Cybercrime comes in many disguises, goes by many names.  But the endgame is basically the same — to steal your money, either now or later.

Ransomware is now. You’ve heard about it a lot since 2017. Your computer files are literally held for ransom. A cyber criminal uses malware to encrypt all your data, demanding you pay by a deadline to unencrypt it. (Don’t pay! Only a quarter of payers get their data back.)

Phishing — as in “fishing for information” — is often for later. Phishing scams are designed either to download malware (like ransomware) or acquire personal information they can use later to hack your financial or other accounts.

But there’s one thing that most cybercrimes have in common:

Nearly all of them are delivered right to your inbox.

This article will help you identify those ticking time bombs before you click anything and cause costly damage to your organization — or your personal finances.

The Problem with Email

It’s been estimated that one in every 130 or so emails contains some type of malware. So if your inbox backlog is like many people’s, you may have a couple unopened ones there right now.

Studies show that 92 percent of all malware is delivered by email. About 30 percent of those emails will get opened, and about 12 percent of readers will open them.

Phishing attacks often don’t target just the host computer (yours). From one email account they can download malware onto corporate networks, spreading destruction far and wide.

For that reason, it’s important that everyone in an organization be able to recognize malicious emails before they’re able to cause any damage.


How to Identify Phishing Emails, Part 1: Ask Questions

Any email with “FREE!!!” in the subject line should wave a bright red flag before your eyes. But many fraudulent emails are more subtle and harder to spot.

When you’re scanning your inbox and a sender or subject line makes you wonder, start by asking yourself some questions:

  • Is this email out of character for the sender?
  • Does the sender’s email address seem odd?
  • Is there an attachment with an odd or vague name?
  • Does the email prompt me to enter a username and/or password?

If you answer yes to any of these, be wary.

If you think the email may be legit after all, make sure by contacting the sender directly. Call and talk so you know it’s really the person. If you email, absolutely do not reply to the suspicious email — you’ll just spread the disease. Instead, send a fresh, new email.


How to Identify Phishing Emails, Part 2: Examine the Contents

Most phishing emails are pretty good forgeries. At first glance you might not notice anything wrong and think it really does come from Amazon, UPS, or whoever.

But for all their cybercriminal effort to mimic real businesses, there are always telltale signs — usually several of them — that should tip you off the email is a fake.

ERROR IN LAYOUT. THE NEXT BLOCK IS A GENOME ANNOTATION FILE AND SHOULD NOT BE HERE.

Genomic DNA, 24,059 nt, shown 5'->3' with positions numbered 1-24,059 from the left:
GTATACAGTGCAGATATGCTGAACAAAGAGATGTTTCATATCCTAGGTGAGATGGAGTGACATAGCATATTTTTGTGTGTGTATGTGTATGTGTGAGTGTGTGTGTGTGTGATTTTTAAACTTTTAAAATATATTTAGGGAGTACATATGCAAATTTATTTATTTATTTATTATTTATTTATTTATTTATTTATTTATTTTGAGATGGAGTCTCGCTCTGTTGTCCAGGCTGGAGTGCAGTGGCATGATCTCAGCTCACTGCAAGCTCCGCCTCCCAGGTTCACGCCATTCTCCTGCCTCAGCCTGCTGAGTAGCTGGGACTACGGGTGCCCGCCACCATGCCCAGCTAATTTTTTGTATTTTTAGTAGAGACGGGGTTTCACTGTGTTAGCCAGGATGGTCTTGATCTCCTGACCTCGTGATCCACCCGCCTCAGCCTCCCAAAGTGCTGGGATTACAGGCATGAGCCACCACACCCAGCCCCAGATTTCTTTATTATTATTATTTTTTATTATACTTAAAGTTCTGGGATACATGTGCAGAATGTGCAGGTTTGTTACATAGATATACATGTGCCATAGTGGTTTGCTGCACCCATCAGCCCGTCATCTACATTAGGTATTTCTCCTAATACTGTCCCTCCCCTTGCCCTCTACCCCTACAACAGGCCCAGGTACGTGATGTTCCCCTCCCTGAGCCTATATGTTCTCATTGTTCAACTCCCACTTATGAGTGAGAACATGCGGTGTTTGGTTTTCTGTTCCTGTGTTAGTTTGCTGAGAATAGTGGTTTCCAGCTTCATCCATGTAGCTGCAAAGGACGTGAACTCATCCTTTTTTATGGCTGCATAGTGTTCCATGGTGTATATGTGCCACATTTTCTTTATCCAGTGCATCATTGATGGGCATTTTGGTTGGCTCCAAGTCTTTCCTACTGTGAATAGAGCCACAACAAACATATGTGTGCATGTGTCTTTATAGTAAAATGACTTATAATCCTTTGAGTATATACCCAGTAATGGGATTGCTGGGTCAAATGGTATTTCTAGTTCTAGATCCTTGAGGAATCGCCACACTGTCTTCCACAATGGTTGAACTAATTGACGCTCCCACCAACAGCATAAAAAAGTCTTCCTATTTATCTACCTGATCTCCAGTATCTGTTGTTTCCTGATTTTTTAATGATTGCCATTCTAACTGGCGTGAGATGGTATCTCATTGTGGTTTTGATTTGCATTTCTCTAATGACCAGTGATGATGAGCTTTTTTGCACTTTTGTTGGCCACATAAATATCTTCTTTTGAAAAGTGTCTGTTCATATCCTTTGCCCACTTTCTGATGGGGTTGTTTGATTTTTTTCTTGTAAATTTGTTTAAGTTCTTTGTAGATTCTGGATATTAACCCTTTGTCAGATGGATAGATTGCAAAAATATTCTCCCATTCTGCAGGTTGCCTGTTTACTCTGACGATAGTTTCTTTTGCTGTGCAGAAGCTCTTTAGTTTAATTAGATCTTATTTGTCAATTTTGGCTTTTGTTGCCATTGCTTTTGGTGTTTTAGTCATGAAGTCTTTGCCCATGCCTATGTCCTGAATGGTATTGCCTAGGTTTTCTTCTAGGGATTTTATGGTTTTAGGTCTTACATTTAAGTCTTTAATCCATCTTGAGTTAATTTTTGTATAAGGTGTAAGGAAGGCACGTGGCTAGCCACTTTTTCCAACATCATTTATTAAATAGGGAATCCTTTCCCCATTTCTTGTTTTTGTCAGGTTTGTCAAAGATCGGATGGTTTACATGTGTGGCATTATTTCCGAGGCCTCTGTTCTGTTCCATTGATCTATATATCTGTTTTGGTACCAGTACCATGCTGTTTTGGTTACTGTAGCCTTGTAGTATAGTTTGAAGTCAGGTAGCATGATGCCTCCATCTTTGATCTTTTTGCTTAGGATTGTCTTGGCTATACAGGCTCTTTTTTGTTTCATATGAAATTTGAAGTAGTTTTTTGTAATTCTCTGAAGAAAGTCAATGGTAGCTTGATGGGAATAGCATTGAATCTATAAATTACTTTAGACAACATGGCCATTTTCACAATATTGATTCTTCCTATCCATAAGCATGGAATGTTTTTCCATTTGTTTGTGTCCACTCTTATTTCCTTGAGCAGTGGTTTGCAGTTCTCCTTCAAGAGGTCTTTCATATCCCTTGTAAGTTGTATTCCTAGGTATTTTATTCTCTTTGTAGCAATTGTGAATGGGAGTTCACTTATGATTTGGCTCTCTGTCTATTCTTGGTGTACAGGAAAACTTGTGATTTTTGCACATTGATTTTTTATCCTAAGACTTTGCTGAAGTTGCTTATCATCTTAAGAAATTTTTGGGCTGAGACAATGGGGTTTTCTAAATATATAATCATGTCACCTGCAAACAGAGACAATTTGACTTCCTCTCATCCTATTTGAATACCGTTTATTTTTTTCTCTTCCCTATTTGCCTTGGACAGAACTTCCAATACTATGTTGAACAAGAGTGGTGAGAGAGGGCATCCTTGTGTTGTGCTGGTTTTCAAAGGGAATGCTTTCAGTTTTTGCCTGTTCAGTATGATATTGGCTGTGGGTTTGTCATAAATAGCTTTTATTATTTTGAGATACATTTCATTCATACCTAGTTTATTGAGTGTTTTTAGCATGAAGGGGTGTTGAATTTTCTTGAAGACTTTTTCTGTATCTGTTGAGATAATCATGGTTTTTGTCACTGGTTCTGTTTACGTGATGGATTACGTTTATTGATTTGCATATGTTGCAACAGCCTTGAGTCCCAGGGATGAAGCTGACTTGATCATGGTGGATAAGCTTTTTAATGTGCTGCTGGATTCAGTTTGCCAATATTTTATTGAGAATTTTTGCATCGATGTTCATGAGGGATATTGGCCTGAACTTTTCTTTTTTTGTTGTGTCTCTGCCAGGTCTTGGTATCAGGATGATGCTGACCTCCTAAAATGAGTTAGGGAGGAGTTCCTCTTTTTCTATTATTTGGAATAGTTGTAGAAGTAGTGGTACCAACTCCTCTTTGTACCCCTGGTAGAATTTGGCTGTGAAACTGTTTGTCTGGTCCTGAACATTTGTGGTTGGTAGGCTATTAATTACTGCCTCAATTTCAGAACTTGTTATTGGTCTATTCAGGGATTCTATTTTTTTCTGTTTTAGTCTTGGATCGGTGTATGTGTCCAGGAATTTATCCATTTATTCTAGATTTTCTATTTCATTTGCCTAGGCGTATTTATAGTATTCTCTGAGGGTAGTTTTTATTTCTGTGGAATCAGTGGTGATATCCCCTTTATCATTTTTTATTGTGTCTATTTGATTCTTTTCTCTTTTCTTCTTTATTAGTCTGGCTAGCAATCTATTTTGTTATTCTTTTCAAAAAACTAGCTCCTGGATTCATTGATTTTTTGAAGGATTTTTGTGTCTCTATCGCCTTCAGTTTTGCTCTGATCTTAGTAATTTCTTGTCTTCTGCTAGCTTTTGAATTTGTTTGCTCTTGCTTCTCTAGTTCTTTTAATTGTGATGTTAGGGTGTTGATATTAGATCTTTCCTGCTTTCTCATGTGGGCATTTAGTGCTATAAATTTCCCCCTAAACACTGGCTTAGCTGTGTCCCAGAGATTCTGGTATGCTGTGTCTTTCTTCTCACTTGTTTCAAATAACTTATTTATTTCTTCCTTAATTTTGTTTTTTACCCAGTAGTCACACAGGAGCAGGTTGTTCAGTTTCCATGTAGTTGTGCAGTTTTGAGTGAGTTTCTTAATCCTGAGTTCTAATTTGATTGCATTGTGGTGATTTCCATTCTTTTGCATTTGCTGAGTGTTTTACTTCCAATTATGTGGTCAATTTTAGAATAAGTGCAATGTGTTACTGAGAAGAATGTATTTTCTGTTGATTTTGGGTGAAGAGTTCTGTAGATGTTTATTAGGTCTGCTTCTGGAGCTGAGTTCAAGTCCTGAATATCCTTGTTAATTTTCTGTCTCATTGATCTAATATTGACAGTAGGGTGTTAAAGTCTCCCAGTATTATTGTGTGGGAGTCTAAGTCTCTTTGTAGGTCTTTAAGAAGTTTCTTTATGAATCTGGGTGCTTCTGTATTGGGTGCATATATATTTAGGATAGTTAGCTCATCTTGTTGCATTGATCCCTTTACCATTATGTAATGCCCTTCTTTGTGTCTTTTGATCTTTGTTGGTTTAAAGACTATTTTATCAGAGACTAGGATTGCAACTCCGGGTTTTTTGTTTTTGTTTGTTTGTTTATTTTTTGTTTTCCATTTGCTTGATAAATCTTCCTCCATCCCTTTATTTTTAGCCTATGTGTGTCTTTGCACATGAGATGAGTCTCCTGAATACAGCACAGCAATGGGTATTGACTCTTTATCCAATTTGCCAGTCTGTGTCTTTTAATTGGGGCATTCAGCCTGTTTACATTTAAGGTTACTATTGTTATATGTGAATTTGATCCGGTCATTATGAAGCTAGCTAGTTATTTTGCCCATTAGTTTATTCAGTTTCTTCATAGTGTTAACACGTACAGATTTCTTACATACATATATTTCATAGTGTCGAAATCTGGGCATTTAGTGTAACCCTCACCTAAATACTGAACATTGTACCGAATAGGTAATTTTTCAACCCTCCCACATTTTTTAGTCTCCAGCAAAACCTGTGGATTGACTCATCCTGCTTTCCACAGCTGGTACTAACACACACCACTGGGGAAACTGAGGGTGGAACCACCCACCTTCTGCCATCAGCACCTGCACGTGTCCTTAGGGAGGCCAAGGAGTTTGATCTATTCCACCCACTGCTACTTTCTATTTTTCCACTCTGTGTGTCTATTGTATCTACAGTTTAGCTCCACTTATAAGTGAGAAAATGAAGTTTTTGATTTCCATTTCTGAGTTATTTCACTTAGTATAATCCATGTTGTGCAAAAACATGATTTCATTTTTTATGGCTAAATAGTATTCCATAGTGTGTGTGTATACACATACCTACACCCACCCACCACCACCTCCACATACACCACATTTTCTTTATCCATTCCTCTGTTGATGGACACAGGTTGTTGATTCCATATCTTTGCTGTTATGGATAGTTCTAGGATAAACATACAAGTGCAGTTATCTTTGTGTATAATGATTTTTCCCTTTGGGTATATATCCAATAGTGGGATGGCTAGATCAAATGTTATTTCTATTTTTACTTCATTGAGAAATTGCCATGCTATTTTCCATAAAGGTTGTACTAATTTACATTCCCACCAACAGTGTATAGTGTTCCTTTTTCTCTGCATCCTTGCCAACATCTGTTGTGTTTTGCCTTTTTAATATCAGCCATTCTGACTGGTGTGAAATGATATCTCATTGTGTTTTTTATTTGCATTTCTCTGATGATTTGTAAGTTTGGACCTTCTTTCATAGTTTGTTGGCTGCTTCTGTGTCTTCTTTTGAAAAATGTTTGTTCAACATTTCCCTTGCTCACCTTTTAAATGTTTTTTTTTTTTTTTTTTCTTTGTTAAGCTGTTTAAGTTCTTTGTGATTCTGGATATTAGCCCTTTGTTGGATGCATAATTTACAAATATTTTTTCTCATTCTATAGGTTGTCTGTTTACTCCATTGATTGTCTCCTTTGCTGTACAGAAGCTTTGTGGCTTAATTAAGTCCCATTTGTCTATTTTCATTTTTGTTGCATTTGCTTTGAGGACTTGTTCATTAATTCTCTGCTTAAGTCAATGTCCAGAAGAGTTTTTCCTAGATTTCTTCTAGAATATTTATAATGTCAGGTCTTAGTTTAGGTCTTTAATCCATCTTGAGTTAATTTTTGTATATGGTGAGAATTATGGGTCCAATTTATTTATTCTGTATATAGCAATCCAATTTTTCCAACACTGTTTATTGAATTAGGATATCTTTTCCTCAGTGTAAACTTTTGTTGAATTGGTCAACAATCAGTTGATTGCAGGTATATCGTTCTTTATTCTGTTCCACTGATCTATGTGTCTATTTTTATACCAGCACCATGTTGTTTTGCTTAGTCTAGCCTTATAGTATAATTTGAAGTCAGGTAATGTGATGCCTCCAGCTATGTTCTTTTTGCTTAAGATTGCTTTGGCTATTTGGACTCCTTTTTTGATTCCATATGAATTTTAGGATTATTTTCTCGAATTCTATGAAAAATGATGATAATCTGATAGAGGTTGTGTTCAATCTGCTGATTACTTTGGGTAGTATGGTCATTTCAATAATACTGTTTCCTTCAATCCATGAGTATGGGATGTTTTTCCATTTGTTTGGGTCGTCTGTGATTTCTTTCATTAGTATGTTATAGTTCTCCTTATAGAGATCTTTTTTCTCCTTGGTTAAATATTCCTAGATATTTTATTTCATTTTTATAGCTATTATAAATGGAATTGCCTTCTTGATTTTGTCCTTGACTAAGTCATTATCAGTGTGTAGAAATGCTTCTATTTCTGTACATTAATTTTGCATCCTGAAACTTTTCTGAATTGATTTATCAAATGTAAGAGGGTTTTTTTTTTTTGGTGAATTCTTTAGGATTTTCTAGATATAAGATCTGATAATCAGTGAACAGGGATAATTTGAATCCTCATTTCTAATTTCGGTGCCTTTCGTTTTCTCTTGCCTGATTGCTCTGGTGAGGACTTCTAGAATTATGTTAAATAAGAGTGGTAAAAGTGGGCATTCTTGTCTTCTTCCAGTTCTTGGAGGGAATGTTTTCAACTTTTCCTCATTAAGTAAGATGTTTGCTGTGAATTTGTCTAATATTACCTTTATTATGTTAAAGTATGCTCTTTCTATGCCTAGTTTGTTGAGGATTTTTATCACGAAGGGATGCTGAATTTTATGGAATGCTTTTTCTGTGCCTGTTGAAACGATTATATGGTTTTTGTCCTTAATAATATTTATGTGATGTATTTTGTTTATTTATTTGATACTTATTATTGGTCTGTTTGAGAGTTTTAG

Some tip-offs are technical in nature:

  • Fake, odd-seeming sender domain, often from outside the country
  • Hovering over the link in the email reveals a suspicious URL (often a numerical IP address followed by /nonsense)

In the content itself, some relate to what’s being said:

  • An urgent request
  • A request to update your official record
  • A request to confirm your account
  • Notification that you missed a delivery (UPS, FedEx, USPS)
  • An alert that your account has been locked or suspended
  • Notice of an unexpected refund or payment
  • Notice of a purchase you don’t recognize on iTunes or Google Play

Finally, sometimes the tip-off is how it’s said:

  • Generic greeting (e.g. “Dear Client”)
  • Suspicious subject line (e.g. vague, alarming, vaguely alarming)
  • Urgent, imperious, threatening tone
  • Spelling mistakes, bad grammar, or odd use of words

That last one is common, in the body, the subject line, or both, e.g. “Your account has been limited.” Suspended? Okay. Deactivated? Sure. But limited? Who says that?


Fishing for Phishing Education

According to CSO Online, average annual business spending on cybersecurity jumped from $11 million in 2017 to $15 million last year — 27 percent! But that’s just for software and services; physical security adds another $13 million per year.

And yet, for all that money, spending on cybersecurity training still lags behind.

So keep the lists above handy for reference — and while you’re reading the articles below.


CSO Online: “15 real-world phishing examples — and how to recognize them” (slideshow) “10 Ways To Avoid Phishing Scams”

Malwarebytes: “All About Phishing”

Phishing Information from the Federal Trade Commission

IRS: “Don’t Take the Bait, Step 1: Avoid Spear Phishing Emails”


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